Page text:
Donald Tusk tells EU leaders Brexit was down to 'failures' of British politicians

EU nations gather to discuss their future without the United Kingdom 

Joe Watts
Political Editor
Friday 16 September 2016 12:59 BST

EU Council President Donald Tusk told European leaders Brexit resulted from the “failures” of British politicians, as he invited them to discuss the UK’s departure from the Union.

He said anti-EU politicians often launched attacks on Europe to cover up their own shortcomings, a sentiment echoed in stinging comments made by EU Commission President Jean-Claude Juncker.

It comes as leaders of 27 EU member states gathered in Slovakia to discuss the future direction of the bloc at a summit excluding Britain.

In a letter sent to leaders inviting them to the Bratislava meeting, Mr Tusk said the EU did have shortcomings and that it was sometimes justified to criticise it.

But he added that national leaders had a responsibility to the EU, saying: “It also means refraining from the constant accusations aimed at the Union, which sometimes are justified, but more often than not they serve as an easy excuse for one's own failures.

“This was also one of the reasons behind the Brexit vote.”

Europe's leaders face a difficult task plotting a way forward for the bloc, given internal divisions, a lack of clarity around the terms of Brexit and no clear indication on whether the country even intends to stay in the single market.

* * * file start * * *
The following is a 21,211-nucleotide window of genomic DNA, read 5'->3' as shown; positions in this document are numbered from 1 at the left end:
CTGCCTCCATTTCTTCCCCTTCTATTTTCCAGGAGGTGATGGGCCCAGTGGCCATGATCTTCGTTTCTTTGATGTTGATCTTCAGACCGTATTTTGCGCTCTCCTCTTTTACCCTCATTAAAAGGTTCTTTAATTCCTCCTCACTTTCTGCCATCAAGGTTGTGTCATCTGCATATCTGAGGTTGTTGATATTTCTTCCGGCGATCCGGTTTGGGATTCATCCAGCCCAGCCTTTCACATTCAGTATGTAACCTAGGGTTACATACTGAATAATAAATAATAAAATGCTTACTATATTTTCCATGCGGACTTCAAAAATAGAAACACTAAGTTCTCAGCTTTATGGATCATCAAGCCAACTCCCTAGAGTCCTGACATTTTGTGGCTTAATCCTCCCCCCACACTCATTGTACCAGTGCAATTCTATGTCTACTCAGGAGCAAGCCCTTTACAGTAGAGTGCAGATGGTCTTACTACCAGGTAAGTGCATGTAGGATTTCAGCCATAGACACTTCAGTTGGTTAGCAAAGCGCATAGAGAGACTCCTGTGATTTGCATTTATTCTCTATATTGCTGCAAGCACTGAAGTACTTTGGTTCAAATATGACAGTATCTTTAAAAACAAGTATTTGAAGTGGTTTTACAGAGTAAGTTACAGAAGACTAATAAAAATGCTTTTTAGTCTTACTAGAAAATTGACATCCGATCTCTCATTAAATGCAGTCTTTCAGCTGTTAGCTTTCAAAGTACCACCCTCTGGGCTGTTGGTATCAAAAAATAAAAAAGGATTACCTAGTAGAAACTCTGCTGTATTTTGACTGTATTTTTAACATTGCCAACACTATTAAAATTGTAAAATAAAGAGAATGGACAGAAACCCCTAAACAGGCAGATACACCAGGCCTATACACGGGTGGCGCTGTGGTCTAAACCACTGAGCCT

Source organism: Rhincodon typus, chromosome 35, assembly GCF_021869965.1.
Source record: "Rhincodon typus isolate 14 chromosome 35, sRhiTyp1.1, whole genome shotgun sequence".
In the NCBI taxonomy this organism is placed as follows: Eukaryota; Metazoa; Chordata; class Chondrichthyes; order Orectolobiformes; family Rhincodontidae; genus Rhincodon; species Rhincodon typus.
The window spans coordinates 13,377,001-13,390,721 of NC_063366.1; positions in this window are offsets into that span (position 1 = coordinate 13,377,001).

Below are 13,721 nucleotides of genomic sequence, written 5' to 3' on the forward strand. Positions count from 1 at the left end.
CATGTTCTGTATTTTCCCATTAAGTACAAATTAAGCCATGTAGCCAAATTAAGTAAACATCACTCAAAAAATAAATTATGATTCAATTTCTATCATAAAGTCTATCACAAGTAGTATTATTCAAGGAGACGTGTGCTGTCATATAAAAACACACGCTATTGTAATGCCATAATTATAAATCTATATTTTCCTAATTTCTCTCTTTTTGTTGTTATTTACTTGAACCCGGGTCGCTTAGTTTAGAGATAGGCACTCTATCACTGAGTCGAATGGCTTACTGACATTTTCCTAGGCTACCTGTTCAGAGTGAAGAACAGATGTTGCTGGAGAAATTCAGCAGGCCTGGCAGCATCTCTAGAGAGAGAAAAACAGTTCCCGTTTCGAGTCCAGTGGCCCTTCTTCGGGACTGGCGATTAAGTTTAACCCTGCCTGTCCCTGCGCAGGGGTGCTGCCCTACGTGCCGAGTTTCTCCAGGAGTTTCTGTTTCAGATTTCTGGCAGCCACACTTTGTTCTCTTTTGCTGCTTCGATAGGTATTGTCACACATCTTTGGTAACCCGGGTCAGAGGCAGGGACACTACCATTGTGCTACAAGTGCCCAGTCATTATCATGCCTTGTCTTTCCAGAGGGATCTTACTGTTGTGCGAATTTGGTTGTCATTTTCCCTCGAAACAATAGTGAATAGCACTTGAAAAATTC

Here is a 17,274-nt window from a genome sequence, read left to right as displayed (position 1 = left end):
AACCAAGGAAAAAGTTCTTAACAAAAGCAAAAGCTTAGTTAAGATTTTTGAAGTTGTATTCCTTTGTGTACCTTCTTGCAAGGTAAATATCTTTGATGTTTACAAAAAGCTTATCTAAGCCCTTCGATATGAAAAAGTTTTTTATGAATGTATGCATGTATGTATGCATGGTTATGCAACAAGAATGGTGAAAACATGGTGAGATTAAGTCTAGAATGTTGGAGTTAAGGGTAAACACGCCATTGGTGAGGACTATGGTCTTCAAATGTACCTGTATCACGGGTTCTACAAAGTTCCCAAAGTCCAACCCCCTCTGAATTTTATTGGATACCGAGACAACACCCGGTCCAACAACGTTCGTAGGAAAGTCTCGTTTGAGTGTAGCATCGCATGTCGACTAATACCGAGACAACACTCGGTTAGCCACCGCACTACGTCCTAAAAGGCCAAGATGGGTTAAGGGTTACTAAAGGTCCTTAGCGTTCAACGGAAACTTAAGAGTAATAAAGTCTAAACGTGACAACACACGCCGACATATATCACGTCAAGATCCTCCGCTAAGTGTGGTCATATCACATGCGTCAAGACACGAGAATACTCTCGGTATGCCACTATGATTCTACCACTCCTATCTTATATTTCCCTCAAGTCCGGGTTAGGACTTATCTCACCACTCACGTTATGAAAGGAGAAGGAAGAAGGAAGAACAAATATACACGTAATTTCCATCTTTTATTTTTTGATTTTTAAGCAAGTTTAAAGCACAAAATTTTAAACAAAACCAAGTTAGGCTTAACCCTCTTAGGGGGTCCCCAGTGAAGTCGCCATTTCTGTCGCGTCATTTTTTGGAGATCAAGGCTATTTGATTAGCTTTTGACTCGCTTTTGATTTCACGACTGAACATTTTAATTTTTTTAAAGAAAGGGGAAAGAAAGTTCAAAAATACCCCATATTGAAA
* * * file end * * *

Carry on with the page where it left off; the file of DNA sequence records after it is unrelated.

Despite some irritation, Theresa May has insisted she will not trigger Article 50, launching formal Brexit talks, before the end of the year.

Jean-Claude Juncker says Brexit talks must start 'as soon as possible'

There is the added difficulty for German Chancellor Angela Merkel and French President Francois Hollande who face crunch national elections in 2017.

Uncertainty over the pace, and scope, of Brexit was highlighted by former Council President Herman Van Rompuy, who said detailed withdrawal negotiations may not start until the end of 2017.

Mr Van Rompuy described the outcome of the EU referendum as a "political amputation".

In an interview, Mr Juncker claimed 40 years of "lies" were responsible for Britons deciding to leave the EU and that the result showed "something was wrong in Britain", as well as with the European project.

He said it was not surprising a majority were in favour of quitting the EU after being told repeatedly the Brussels-based organisation was "stupid".

The refugee crisis, counter-terrorism and tax regulation, are also set to be major issues at the summit.

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